Wragg’s Flute Preceptor, or The Whole Art of playing the German flute
Wragg's Flute Preceptor, or The Whole Art of playing the German flute: rendered perfectly easy to every capacity, on principles entirely new, and by which any one, who has a taste for music may soon acquire a knowledge of that instrument, without the aid of a master; to which are added a set of progressive lessons and sixty-four original duetts, arranged in the most useful keys, each of which is preceded by an easy prelude, and an explanatory note, by which the pupil is enabled to proceed by progressive steps, from the easiest to the most difficult key; a set of ariettas; a pleasing collection of Scottish and other airs; a set of preludes in the various major and minor keys; and ample instructions for an eight keyed flute. Together with a choice collection of finishing exercises, consisting of elegant extracts from celebrated authors, with embellishments. Never before published in this country. From the fortieth London edition.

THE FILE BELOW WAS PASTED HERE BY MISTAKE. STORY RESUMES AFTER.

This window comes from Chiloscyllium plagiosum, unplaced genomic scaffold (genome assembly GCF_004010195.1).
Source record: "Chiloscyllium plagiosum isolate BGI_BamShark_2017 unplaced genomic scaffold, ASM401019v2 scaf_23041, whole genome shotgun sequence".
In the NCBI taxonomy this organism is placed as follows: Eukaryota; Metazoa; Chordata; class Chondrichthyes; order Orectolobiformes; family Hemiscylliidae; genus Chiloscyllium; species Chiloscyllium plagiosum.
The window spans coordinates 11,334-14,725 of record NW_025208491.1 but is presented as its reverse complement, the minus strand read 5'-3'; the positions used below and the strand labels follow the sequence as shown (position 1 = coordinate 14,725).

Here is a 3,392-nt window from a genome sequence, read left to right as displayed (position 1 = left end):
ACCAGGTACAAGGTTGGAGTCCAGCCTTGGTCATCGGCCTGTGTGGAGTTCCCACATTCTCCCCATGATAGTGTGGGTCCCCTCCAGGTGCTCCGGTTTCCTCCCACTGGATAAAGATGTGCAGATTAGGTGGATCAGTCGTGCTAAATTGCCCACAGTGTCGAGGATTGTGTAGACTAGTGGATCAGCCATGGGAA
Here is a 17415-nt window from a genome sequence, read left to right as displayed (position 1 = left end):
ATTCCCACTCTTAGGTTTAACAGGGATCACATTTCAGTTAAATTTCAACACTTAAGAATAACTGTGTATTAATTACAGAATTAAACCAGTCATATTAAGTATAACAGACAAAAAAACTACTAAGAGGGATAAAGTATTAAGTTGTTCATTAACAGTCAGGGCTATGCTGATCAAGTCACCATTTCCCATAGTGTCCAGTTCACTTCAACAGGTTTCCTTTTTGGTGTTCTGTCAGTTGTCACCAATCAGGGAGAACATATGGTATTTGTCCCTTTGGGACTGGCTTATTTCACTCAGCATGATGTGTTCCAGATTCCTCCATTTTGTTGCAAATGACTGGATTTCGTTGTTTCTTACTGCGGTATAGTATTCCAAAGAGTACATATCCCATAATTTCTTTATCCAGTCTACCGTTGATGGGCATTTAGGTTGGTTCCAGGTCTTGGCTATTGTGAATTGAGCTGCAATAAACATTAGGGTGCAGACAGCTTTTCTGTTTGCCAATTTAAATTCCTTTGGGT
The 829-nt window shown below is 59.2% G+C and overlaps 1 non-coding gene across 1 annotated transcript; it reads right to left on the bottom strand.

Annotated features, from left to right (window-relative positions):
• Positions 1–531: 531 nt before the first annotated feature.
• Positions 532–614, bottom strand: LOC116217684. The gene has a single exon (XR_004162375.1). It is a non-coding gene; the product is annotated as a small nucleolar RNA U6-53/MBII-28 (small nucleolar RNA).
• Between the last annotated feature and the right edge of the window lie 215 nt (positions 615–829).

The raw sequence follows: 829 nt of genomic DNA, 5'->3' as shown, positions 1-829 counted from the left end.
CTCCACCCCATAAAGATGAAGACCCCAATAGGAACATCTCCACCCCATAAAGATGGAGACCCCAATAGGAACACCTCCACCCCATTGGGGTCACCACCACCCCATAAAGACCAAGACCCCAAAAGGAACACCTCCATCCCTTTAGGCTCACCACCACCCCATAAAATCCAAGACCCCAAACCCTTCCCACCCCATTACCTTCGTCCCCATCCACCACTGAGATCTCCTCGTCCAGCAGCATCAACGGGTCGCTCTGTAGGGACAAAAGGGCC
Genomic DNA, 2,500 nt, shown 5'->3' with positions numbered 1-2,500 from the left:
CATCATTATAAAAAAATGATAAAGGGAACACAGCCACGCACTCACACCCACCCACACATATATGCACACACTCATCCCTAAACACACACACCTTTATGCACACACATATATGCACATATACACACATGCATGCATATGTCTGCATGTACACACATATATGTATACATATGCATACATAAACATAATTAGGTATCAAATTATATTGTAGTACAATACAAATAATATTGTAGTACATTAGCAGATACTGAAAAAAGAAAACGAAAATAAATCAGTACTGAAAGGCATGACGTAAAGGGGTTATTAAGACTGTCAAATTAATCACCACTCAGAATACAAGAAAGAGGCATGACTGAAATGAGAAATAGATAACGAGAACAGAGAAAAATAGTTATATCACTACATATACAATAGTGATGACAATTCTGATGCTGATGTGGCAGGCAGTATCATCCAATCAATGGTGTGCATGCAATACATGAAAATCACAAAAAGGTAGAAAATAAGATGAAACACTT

First edition 1800?
In this book there are three interesting things. The most interesting is the examples of embellished pieces and variations. Then there is an explanation of three types of turns, that I hadn't seen before and finally there are 4 pages of examples of preludes, which are not too special.
Perhaps most interesting is this embellishment of a movement from the Mozart Requiem!
This is also interesting, providing two different embellishments of the same air.
There is one more air with embellishment on p.85-86, but the ideas are virtually similar.
Not much new in the ornament department. Many examples of the appogiatura being half or more than half of the main note's length.
From page 81 to 84 there is a set of prelude exemplifying a pretty standard style around that time.